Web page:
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Computer shuts down while playing games

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December 30, 2013 11:05:07 AM

My computer keeps shutting down whenever I enter a game, or sometimes when I play a few minues. No, the cause is not overheating, I checked that. I cleaned my pc recently, monitored the temps while playing and they were normal and I even went as far as opening the side of the pc, placing a big fan infront of it and cooled my whole system a lot and it was still happening. I also did the ram test (memtest), cpu test (prime95) and gpu test (furmark). I have had this pc for 4 years now and this only started happening a year ago, happened every now and then, but lately it has been happening much more often. My psu is some Nitrox fp-750W which you can apparently still buy these days for 40 bucks and a psu for that price probably isnt exactly top quality. So what I think happens is, that when I run the game and the actual game starts running, the hardware needs more energy, which the psu fails to deliver, which then results in my pc shutting down. Could I be correct with that theory?

My other specs are:
4 Gb DDR2 Ram
Intel Core 2 Quad
ATI Radeon HD 4890
December 30, 2013 11:06:46 AM

The PSU is trash. Replace it asap with a quality unit from antec, XFX, COrsair, Seasonic.
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December 30, 2013 11:20:31 AM

Could be many things. Best not to assume what it isn't, so quickly.

Start with a a good visual inspection of the capacitors on your motherboard - checking for any signs of bulging or leaking of electrolytic fluids.

Post up your actual voltage/temperature readings from something like CPUID HWMonitor while your machine is under load(playing a game).

When an issue is so unreliably reproduced, you shouldn't short yourself on troubleshooting steps and just start at the beginning.
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December 30, 2013 11:48:59 AM

skit75 said:
Could be many things. Best not to assume what it isn't, so quickly.

Start with a a good visual inspection of the capacitors on your motherboard - checking for any signs of bulging or leaking of electrolytic fluids.

Post up your actual voltage/temperature readings from something like CPUID HWMonitor while your machine is under load(playing a game).

When an issue is so unreliably reproduced, you shouldn't short yourself on troubleshooting steps and just start at the beginning.

This is the last time I was able to even play the game:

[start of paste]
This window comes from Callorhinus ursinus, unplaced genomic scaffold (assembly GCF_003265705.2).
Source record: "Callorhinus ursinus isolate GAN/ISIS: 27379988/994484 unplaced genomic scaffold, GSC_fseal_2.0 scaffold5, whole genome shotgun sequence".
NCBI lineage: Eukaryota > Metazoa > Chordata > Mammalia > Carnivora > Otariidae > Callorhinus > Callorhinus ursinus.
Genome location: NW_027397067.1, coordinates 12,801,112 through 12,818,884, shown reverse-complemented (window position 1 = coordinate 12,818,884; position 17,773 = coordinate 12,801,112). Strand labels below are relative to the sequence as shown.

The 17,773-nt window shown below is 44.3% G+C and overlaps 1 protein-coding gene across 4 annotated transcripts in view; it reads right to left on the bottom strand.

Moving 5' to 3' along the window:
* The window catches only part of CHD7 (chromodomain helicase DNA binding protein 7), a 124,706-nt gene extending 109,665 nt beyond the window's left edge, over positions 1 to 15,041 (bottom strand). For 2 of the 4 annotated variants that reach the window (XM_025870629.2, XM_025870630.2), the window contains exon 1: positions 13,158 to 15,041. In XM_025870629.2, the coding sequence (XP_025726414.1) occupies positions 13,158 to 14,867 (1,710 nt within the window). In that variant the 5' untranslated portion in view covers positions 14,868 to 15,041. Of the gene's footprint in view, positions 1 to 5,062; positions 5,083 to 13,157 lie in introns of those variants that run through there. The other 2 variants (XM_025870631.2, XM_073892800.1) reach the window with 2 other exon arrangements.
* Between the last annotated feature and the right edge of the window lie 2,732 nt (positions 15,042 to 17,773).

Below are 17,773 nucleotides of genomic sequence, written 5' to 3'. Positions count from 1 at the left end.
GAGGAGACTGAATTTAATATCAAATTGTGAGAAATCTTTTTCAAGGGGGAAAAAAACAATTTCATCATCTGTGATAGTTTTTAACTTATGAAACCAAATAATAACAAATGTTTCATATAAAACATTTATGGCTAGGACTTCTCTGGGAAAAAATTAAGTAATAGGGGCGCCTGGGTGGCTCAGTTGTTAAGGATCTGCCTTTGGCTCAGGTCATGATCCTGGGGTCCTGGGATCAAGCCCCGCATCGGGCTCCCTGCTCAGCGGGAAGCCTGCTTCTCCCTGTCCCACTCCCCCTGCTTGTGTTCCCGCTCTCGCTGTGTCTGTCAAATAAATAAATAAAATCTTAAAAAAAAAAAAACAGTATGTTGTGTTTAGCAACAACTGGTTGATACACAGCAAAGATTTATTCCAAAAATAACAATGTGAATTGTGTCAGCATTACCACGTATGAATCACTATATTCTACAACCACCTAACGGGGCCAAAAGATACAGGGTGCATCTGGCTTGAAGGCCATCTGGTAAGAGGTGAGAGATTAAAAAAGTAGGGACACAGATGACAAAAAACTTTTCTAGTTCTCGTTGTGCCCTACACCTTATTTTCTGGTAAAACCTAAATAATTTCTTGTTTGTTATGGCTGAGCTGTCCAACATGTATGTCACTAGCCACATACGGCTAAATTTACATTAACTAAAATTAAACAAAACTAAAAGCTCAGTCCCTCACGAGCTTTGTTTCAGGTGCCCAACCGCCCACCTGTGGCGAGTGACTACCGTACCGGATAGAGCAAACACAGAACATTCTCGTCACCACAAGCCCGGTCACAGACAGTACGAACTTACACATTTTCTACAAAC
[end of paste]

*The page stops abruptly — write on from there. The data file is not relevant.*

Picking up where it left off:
http://i.imgur.com/4chWYg2.png
http://i.imgur.com/LGjNhQD.png
I then got to play 4 more hours after these pics and the max temp of the cpu was 65°C and max temp of the gpu was 68°C.
I can try again with HWMonitor, but as I said most of the times my pc shuts off the instant I get into the game, I dont even get to play it.
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December 30, 2013 11:59:32 AM

Acillatem said:
skit75 said:
Could be many things. Best not to assume what it isn't, so quickly.

Start with a a good visual inspection of the capacitors on your motherboard - checking for any signs of bulging or leaking of electrolytic fluids.

Post up your actual voltage/temperature readings from something like CPUID HWMonitor while your machine is under load(playing a game).

When an issue is so unreliably reproduced, you shouldn't short yourself on troubleshooting steps and just start at the beginning.

This is the last time I was able to even play the game:
http://i.imgur.com/4chWYg2.png
http://i.imgur.com/LGjNhQD.png
I then got to play 4 more hours after these pics and the max temp of the cpu was 65°C and max temp of the gpu was 68°C.
I can try again with HWMonitor, but as I said most of the times my pc shuts off the instant I get into the game, I dont even get to play it.


I was hoping to see your power supply rail voltages is why I asked. Your CPU/GPU temps look normal.... nothing telling here.
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December 30, 2013 12:08:38 PM

skit75 said:
Acillatem said:
skit75 said:
Could be many things. Best not to assume what it isn't, so quickly.

Start with a a good visual inspection of the capacitors on your motherboard - checking for any signs of bulging or leaking of electrolytic fluids.

Post up your actual voltage/temperature readings from something like CPUID HWMonitor while your machine is under load(playing a game).

When an issue is so unreliably reproduced, you shouldn't short yourself on troubleshooting steps and just start at the beginning.

This is the last time I was able to even play the game:
http://i.imgur.com/4chWYg2.png
http://i.imgur.com/LGjNhQD.png
I then got to play 4 more hours after these pics and the max temp of the cpu was 65°C and max temp of the gpu was 68°C.
I can try again with HWMonitor, but as I said most of the times my pc shuts off the instant I get into the game, I dont even get to play it.


I was hoping to see your power supply rail voltages is why I asked. Your CPU/GPU temps look normal.... nothing telling here.

Been playing for 20 minutes now. That is how it looks like.
http://i.imgur.com/HLfZKJ4.png
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December 30, 2013 12:11:42 PM

Something is horribly wrong with your +12V value.

Also your TMPIN1 Max is showing 74C. You have a regulator in thermal runaway on your motherboard or your power supply +12V rail is damaged.

I am blown away that your rig is even running, to be quite honest.
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December 30, 2013 12:24:15 PM

skit75 said:
Something is horribly wrong with your +12V value.

Also your TMPIN1 Max is showing 74C. You have a regulator in thermal runaway on your motherboard or your power supply +12V rail is damaged.


Finally some results! So what would you suggest I do?
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Best solution

December 30, 2013 12:31:22 PM

Start by replacing your power supply. The partial voltage on the +12V is likely causing that regulator to go into runaway. A nice clean +12V rail will probably take some load off that regulator.
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December 30, 2013 1:05:51 PM

skit75 said: